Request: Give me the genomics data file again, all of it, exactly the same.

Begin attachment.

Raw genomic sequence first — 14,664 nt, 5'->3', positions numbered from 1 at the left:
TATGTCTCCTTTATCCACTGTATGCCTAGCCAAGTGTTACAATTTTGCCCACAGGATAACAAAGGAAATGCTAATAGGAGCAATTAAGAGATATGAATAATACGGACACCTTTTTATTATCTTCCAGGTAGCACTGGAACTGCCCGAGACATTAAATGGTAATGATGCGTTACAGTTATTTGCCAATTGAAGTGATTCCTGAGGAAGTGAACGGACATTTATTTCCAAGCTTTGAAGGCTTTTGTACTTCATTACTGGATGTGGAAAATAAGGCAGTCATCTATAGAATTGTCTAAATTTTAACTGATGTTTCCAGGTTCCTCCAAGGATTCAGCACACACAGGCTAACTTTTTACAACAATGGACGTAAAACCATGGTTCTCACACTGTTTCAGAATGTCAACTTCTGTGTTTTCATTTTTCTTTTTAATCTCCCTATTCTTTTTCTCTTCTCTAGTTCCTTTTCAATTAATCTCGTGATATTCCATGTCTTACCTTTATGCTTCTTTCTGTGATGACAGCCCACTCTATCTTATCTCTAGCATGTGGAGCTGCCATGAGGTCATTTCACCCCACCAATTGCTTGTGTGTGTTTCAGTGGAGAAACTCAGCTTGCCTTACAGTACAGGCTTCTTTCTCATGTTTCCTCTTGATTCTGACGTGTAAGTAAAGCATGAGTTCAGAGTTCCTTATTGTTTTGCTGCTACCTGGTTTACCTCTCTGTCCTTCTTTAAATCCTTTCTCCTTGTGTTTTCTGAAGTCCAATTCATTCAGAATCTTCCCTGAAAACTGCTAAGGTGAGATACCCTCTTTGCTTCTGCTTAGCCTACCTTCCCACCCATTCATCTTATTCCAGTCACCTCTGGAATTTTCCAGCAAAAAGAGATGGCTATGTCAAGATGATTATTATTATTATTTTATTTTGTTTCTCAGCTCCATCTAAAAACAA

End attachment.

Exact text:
Raw genomic sequence first — 14,664 nt, 5'->3', positions numbered from 1 at the left:
TATGTCTCCTTTATCCACTGTATGCCTAGCCAAGTGTTACAATTTTGCCCACAGGATAACAAAGGAAATGCTAATAGGAGCAATTAAGAGATATGAATAATACGGACACCTTTTTATTATCTTCCAGGTAGCACTGGAACTGCCCGAGACATTAAATGGTAATGATGCGTTACAGTTATTTGCCAATTGAAGTGATTCCTGAGGAAGTGAACGGACATTTATTTCCAAGCTTTGAAGGCTTTTGTACTTCATTACTGGATGTGGAAAATAAGGCAGTCATCTATAGAATTGTCTAAATTTTAACTGATGTTTCCAGGTTCCTCCAAGGATTCAGCACACACAGGCTAACTTTTTACAACAATGGACGTAAAACCATGGTTCTCACACTGTTTCAGAATGTCAACTTCTGTGTTTTCATTTTTCTTTTTAATCTCCCTATTCTTTTTCTCTTCTCTAGTTCCTTTTCAATTAATCTCGTGATATTCCATGTCTTACCTTTATGCTTCTTTCTGTGATGACAGCCCACTCTATCTTATCTCTAGCATGTGGAGCTGCCATGAGGTCATTTCACCCCACCAATTGCTTGTGTGTGTTTCAGTGGAGAAACTCAGCTTGCCTTACAGTACAGGCTTCTTTCTCATGTTTCCTCTTGATTCTGACGTGTAAGTAAAGCATGAGTTCAGAGTTCCTTATTGTTTTGCTGCTACCTGGTTTACCTCTCTGTCCTTCTTTAAATCCTTTCTCCTTGTGTTTTCTGAAGTCCAATTCATTCAGAATCTTCCCTGAAAACTGCTAAGGTGAGATACCCTCTTTGCTTCTGCTTAGCCTACCTTCCCACCCATTCATCTTATTCCAGTCACCTCTGGAATTTTCCAGCAAAAAGAGATGGCTATGTCAAGATGATTATTATTATTATTTTATTTTGTTTCTCAGCTCCATCTAAAAACAA